The term "Coloured" is also used to describe persons of mixed race in Namibia, to refer to those of part Khoisan, part white descent. The Basters of Namibia constitute a separate ethnic group that are sometimes considered a sub-group of the Coloured population of that country. Under South African rule, the policies and laws of apartheid were extended to what was then called South-West Africa, and the treatment of Namibian Coloureds was comparable to that of South African Coloureds.
The term "Coloured" (or "Goffal") is also used in Zimbabwe, where, unlike in South Africa and Namibia, most people of mixed race have African and European ancestry, being descended from the offspring of European men and Shona and Ndebele women; under white minority rule in what was then Rhodesia, Coloureds had more privileges than black Africans, including full voting rights, but still faced discrimination. In Swaziland, the term Eurafrican is used.
In Swaziland, the term Eurafrican is used.
In the 21st century, colored is generally not regarded as a politically correct term. However, it lives on in the association name National Association for the Advancement of Colored People, generally called NAACP.
In 2008 Carla Sims, communications director for the NAACP in Washington, D.C., said "the term 'colored' is not derogatory, [the NAACP] chose the word 'colored' because it was the most positive description commonly used [in 1909, when the association was founded]. It's outdated and antiquated but not offensive." To date, there has not been a movement to change the name of the organization to use a different term.
- "Is the word 'coloured' offensive?". Magazine. BBC News. November 9, 2006. Retrieved August 18, 2012.
In times when commentators say the term is widely perceived as offensive, a Labour MP lost no time in condemning it "patronising and derogatory"<templatestyles src="Module:Citation/CS1/styles.css"></templatestyles>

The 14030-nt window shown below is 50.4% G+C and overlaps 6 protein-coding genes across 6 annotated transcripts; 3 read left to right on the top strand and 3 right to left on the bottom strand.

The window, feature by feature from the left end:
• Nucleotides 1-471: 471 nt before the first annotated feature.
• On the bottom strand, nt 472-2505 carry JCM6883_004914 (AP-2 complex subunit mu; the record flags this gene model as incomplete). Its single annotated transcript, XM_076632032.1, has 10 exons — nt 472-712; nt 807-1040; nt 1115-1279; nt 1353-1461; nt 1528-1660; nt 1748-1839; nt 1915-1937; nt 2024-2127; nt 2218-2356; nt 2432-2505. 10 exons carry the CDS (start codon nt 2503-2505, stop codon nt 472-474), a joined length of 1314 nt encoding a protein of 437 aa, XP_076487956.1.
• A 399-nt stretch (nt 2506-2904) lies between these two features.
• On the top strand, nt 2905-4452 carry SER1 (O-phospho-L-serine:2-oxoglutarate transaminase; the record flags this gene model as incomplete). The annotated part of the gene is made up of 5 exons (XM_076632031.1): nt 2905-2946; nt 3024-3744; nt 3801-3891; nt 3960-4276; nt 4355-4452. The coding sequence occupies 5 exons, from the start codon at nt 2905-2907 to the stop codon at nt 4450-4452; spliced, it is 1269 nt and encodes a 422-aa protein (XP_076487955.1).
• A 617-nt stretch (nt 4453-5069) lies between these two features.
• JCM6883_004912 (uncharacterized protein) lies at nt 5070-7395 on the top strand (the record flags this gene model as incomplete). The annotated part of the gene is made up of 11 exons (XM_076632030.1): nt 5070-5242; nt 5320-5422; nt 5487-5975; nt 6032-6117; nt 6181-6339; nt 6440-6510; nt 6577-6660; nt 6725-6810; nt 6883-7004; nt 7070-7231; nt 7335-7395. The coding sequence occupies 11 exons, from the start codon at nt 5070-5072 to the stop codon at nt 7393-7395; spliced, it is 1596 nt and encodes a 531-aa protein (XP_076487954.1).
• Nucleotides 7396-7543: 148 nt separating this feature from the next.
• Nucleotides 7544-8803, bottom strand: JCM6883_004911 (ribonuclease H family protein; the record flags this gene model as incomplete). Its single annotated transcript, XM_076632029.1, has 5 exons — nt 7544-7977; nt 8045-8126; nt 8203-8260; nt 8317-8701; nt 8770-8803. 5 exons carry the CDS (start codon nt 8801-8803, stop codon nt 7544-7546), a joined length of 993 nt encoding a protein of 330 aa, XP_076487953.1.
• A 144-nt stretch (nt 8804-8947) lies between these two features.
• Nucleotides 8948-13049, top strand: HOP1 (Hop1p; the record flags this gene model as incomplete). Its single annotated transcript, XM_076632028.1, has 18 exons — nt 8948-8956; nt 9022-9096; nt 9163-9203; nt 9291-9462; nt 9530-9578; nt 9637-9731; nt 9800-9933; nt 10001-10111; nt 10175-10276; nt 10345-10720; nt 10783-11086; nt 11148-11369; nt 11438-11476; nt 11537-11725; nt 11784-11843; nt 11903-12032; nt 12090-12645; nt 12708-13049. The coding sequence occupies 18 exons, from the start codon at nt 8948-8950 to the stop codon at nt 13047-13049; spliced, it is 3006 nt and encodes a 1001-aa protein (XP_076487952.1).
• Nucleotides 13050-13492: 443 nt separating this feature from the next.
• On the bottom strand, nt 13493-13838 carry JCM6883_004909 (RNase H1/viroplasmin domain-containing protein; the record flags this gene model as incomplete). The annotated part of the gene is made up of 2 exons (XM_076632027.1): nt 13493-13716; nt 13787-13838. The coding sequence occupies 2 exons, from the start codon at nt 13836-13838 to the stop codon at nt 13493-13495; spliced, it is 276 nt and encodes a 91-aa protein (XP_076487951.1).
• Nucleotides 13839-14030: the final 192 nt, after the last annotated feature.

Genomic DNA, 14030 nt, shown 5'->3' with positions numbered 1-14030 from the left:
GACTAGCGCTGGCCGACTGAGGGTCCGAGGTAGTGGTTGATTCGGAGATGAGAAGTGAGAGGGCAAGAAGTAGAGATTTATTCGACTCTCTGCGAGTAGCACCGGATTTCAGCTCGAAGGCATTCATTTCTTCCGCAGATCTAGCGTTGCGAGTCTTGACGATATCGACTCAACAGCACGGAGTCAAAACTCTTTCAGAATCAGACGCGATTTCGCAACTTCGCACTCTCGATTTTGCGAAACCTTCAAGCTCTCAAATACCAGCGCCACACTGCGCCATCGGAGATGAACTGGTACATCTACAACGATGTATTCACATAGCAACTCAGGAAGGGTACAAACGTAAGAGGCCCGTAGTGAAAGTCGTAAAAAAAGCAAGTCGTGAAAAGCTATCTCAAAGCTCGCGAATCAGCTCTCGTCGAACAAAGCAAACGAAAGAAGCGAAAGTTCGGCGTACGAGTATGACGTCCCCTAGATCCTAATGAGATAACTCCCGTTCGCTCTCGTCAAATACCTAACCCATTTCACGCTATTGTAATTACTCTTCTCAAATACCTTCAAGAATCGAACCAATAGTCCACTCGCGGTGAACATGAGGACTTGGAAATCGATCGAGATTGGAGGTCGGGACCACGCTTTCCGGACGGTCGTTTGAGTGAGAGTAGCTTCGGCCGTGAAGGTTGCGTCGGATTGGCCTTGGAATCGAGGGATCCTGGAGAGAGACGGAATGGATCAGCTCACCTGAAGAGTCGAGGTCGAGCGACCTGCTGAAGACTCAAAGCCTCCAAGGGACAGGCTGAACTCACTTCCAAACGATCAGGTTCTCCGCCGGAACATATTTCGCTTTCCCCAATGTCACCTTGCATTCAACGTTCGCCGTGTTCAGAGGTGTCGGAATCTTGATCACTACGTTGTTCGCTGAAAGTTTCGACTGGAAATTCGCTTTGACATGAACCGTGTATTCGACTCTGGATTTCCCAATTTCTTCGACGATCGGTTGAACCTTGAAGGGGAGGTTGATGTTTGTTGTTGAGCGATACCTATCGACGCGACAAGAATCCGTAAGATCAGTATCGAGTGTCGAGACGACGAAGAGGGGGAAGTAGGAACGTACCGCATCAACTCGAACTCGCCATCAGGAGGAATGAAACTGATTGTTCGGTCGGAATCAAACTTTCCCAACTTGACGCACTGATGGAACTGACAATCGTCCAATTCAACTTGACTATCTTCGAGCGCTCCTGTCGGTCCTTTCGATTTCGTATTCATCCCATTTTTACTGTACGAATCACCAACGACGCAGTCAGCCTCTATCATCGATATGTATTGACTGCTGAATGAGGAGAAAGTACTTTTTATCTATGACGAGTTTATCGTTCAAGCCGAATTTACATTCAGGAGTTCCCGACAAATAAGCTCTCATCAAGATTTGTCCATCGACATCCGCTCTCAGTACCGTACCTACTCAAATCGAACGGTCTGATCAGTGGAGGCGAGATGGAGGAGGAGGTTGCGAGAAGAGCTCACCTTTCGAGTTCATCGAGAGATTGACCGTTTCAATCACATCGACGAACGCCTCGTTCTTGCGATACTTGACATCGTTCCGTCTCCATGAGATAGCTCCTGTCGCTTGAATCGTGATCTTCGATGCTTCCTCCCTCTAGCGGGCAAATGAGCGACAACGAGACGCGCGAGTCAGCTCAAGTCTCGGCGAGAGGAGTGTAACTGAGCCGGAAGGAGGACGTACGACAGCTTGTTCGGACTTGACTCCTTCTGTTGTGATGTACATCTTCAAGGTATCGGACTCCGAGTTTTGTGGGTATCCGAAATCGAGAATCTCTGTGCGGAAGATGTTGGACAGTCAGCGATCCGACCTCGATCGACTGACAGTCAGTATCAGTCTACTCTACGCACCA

- Colored Merriam-Webster Dictionary
- "Definition of coloured in English". Oxford Dictionaries. Retrieved 18 August 2012.
In Britain it was the accepted term until the 1960s, when it was superseded (as in the US) by black. The term coloured lost favour among black people during this period and is now widely regarded as offensive except in historical contexts<templatestyles src="Module:Citation/CS1/styles.css"></templatestyles>
- "New York Times". September 18, 1851: 3. Cite journal requires
- Neilly, Herbert L. Black Pride: The Philosophy and Opinions of Black Nationalism: A Six-Volume History of Black Culture in Two Parts AuthorHouse, 2005; ISBN 1418416657, page 237 (Google Books)
- Gates Jr, Henry Louis, Growing Up Colored, American Heritage Magazine, Summer 2012, Volume 62, Issue 2
- Gates Jr, Henry Louis, Colored People: A Memoir, (Vintage, 1995), ISBN 067973919X.
- BarbaraPA. "Politically correct term for black people". englishforums.com. Retrieved 14 February 2015.
"Colored" is considered an old-fashioned term and slighly prejudiced.<templatestyles src="Module:Citation/CS1/styles.css"></templatestyles>
- "Derogatory Racial Terms to Avoid in Public". racerelations.about.com. About.com. Retrieved 14 February 2015.
Some people may think it's okay to simply shorten that phrase ["people of color"] to "colored," but they're mistaken. Like "Oriental," "colored" harkens back to an era of exclusion, a time when Jim Crow was in full force, and blacks used water fountains marked "colored" and sat in the "colored" sections of busses, beaches and restaurants. In essence, the term stirs up painful memories.<templatestyles src="Module:Citation/CS1/styles.css"></templatestyles>
- "Lohan calls Obama 'colored', NAACP says no big deal". Mercury News. November 12, 2008.<templatestyles src="Module:Citation/CS1/styles.css"></templatestyles>